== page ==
New Zealand has led the world in island restoration projects, where offshore islands are cleared of introduced mammalian pests and native species are reintroduced. Several islands, including two of the Chatham Islands, are wildlife reserves where common pests such as possums and rodents have been eradicated to allow the reintroduction of endangered species to the islands. A more recent development is the mainland ecological island.


Auckland, New Zealand's most populous city.

New Zealand has a modern, prosperous, developed economy with an estimated GDP (PPP) of $115.624 billion (2008). The country has a relatively high standard of living with an estimated GDP per capita of $27,017 in 2008, comparable to Southern Europe.[46] Since 2000 New Zealand has made substantial gains in median household income. New Zealand, along with Australia, largely escaped the early 2000s recession that affected most other Western countries.[47] However GDP fell in all four quarters of 2008.[48]

New Zealanders have a high level of life satisfaction as measured by international surveys; this is despite lower GDP per-head levels than many other OECD countries. The country was ranked 20th on the 2009 Human Development Index and 15th in The Economist's 2005 worldwide quality-of-life index.[49] The country was ranked 1st in life satisfaction and 5th in overall prosperity in the 2007 Legatum Institute prosperity index.[50][51] In addition, the 2009 Mercer Quality of Living Survey ranked Auckland 4th place and Wellington 12th place in the world on its list.[52] Taxation in New Zealand is lighter than in other OECD countries. New Zealand is one of the most free market capitalist economies according to economic freedom indices.

The service sector is the largest sector in the economy (68.8% of GDP), followed by manufacturing and construction (26.9% of GDP) and the farming/raw materials extraction (4.3% of GDP).[53]

New Zealand is a country heavily dependent on free trade, particularly in agricultural products. Exports account for around 24% of its output,[53] which is a relatively high figure (it is around 50% for many smaller European countries).[ii] This makes New Zealand particularly vulnerable to international commodity prices and global economic slowdowns. Its principal export industries are agriculture, horticulture, fishing and forestry. These make up about half of the country's exports. Its major export partners are Australia 20.5%, US 13.1%, Japan 10.3%, China 5.4%, UK 4.9% (2006).[53] Tourism plays a significant role in New Zealand's economy. Tourism contributes $12.8 billion (or 8.9%) to New Zealand’s total GDP and supports nearly 200,000 full-time equivalent jobs (9.9% of the total workforce in New Zealand).[54] Tourists to New Zealand are expected to increase at a rate of 4% annually up to 2013.[54]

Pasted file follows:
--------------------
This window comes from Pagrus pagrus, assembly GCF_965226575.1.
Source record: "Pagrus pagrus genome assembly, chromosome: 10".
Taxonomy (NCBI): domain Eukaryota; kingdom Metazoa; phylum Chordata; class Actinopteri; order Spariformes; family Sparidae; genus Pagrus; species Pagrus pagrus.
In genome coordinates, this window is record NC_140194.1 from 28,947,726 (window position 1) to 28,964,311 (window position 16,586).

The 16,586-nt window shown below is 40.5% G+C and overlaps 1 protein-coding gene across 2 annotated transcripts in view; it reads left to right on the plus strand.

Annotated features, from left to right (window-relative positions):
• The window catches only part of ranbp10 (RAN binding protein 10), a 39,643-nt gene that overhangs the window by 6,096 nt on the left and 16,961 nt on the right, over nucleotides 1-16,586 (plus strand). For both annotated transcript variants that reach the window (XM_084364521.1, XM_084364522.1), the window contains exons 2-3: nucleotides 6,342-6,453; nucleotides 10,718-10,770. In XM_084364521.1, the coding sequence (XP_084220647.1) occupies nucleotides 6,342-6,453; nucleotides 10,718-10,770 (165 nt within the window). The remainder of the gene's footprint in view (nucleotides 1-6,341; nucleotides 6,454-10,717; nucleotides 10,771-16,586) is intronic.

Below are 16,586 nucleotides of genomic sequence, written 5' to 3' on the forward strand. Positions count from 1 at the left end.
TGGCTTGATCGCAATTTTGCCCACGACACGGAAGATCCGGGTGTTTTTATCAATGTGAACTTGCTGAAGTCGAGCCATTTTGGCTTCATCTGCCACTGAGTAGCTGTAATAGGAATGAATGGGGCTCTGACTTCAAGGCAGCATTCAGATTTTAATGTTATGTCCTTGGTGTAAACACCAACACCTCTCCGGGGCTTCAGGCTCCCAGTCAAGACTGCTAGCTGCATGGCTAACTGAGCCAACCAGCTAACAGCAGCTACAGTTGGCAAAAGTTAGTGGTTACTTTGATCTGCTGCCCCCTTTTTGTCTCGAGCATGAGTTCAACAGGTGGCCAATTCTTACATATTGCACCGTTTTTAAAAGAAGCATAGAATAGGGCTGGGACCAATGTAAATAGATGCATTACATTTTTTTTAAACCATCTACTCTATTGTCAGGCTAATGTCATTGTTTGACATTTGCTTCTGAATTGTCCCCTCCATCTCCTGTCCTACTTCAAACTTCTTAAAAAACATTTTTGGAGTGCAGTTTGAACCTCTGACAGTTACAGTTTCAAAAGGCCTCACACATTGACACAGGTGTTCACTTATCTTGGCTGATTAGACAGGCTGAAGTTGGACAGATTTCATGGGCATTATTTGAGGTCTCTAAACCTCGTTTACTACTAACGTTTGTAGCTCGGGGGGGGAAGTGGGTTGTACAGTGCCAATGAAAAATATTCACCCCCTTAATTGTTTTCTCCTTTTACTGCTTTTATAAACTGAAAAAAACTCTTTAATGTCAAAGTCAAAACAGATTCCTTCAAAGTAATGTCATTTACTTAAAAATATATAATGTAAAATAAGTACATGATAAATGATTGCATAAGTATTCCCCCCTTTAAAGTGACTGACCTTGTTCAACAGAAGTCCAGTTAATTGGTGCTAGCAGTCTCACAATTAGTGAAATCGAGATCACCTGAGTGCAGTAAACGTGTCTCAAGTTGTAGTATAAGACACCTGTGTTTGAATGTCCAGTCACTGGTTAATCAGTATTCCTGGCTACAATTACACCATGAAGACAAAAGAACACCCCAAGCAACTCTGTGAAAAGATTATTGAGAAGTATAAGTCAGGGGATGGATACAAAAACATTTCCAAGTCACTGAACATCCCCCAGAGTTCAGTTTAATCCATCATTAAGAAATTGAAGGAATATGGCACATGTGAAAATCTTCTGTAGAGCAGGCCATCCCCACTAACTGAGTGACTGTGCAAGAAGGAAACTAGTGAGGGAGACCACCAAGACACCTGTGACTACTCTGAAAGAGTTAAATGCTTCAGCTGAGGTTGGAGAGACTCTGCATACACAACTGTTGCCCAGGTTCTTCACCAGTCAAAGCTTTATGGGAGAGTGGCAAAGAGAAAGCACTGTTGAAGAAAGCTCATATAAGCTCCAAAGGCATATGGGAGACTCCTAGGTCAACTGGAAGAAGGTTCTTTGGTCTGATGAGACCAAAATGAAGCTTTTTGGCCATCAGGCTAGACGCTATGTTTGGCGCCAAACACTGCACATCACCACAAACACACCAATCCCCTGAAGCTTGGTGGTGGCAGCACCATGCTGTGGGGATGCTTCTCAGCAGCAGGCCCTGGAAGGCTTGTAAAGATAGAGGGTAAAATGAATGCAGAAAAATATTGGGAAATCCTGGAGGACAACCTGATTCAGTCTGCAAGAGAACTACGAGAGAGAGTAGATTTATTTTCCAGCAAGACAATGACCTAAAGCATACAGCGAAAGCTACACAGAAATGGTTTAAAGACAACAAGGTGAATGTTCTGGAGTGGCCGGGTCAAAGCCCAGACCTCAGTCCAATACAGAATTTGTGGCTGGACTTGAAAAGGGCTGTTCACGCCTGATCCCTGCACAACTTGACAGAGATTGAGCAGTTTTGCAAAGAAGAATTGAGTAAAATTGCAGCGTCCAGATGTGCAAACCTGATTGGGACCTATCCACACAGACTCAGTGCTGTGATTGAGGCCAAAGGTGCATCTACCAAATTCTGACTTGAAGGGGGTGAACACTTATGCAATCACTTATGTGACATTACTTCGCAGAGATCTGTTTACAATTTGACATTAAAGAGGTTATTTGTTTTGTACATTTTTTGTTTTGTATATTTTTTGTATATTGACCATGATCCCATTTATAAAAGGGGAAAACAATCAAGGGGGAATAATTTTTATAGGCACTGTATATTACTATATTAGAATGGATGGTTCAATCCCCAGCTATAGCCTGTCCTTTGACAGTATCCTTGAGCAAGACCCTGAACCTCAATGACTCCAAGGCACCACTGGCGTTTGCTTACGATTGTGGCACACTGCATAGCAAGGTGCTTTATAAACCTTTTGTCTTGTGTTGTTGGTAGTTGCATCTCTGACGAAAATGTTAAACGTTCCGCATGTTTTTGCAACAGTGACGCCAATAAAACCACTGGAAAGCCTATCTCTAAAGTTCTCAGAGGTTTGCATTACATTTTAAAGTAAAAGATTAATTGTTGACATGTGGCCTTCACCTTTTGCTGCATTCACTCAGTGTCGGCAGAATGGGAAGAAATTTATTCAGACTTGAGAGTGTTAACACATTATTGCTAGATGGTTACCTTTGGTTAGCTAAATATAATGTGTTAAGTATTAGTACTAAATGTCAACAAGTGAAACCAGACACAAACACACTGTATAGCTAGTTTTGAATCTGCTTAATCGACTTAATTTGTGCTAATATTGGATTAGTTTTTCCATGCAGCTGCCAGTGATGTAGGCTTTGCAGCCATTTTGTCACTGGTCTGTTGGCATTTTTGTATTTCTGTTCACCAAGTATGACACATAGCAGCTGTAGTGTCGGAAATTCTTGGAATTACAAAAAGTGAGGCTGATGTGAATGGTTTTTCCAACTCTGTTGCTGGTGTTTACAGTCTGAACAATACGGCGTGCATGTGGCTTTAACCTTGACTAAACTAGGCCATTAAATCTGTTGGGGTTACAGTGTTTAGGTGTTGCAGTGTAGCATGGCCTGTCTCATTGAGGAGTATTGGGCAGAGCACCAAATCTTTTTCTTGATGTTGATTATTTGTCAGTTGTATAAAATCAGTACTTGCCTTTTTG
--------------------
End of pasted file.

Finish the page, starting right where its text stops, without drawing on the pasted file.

The New Zealand dollar is the currency of New Zealand. It also circulates in the Cook Islands (see also Cook Islands dollar), Niue, Tokelau, and the Pitcairn Islands. It is sometimes informally known as the "Kiwi dollar".

The Economist magazine's outlook for New Zealand (2009) foresees the government's fiscal position to remain tenuous because of "weak revenue growth and rising expenditure". Government debt is expected to balloon from 25% (2008) to 40% (2013). GDP growth will contract in 2009 by 2.6%, then average 2.2% from 2010 to 2013 (although there are "downside risks" which may hamper this growth). Government will continue to pursue foreign trade. Inflation will be 1.4% in 2009, 1.3% in 2010 and average 2.3% from 2011 to 2013. The New Zealand dollar is expected to weaken against the dollar through 2010, but begin strengthening again beginning 2011 (but the report notes that exchange rates are volatile and hard to predict). The study doesn't see a change of government from the centre-right National Party until possibly 2011.[55]

Recent history

Milford Sound, one of New Zealand's most famous tourist destinations[56]

Historically New Zealand enjoyed a high standard of living which relied on its strong relationship with the United Kingdom, and the resulting stable market for its commodity exports. New Zealand's economy was also built upon on a narrow range of primary products, such as wool, meat and dairy products. High demand for these products created sustained periods of economic prosperity, such as the New Zealand wool boom of 1951. However, in 1973 the United Kingdom joined the European Community which effectively ended this particularly close economic relationship between the two countries. During the 1970s other factors such as the oil crises (1973 and 1979) undermined the viability of the New Zealand economy; which for periods before 1973 had achieved levels of living standards exceeding both Australia and Western Europe.[57] These events led to a protracted and very severe economic crisis, during which living standards in New Zealand fell behind those of Australia and Western Europe, and by 1982 New Zealand was the lowest in per-capita income of all the developed nations surveyed by the World Bank.[58]